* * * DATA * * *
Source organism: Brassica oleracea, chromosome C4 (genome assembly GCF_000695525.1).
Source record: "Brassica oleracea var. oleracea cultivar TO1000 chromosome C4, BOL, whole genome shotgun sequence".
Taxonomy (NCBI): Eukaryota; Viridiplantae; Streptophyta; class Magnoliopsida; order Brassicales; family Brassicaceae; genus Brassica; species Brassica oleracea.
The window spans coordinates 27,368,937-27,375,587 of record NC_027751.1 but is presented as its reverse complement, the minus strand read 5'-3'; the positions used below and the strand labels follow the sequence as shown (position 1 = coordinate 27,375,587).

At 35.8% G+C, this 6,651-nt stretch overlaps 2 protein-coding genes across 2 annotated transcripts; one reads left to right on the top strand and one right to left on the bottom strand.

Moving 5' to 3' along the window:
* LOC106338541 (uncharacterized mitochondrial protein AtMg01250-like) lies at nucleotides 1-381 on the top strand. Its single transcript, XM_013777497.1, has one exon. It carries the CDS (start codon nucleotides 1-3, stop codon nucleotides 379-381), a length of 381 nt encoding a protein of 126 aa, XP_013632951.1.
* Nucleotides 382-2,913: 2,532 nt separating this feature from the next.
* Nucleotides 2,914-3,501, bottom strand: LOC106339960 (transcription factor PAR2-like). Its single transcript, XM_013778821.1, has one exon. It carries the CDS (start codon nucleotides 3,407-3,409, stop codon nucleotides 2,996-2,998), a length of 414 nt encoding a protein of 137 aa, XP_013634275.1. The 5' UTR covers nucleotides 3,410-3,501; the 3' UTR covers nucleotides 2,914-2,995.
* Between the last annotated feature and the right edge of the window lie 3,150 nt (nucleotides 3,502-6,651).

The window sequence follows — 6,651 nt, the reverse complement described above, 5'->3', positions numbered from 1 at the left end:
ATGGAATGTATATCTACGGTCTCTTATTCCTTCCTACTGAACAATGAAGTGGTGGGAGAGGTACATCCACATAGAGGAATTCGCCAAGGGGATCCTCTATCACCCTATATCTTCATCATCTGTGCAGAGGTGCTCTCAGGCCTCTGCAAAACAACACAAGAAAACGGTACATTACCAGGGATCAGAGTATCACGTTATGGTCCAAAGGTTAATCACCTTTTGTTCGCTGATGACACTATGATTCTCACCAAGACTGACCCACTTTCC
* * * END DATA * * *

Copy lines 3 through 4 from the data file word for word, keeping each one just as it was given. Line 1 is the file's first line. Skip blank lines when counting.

Taxonomy (NCBI): Eukaryota; Viridiplantae; Streptophyta; class Magnoliopsida; order Brassicales; family Brassicaceae; genus Brassica; species Brassica oleracea.
The window spans coordinates 27,368,937-27,375,587 of record NC_027751.1 but is presented as its reverse complement, the minus strand read 5'-3'; the positions used below and the strand labels follow the sequence as shown (position 1 = coordinate 27,375,587).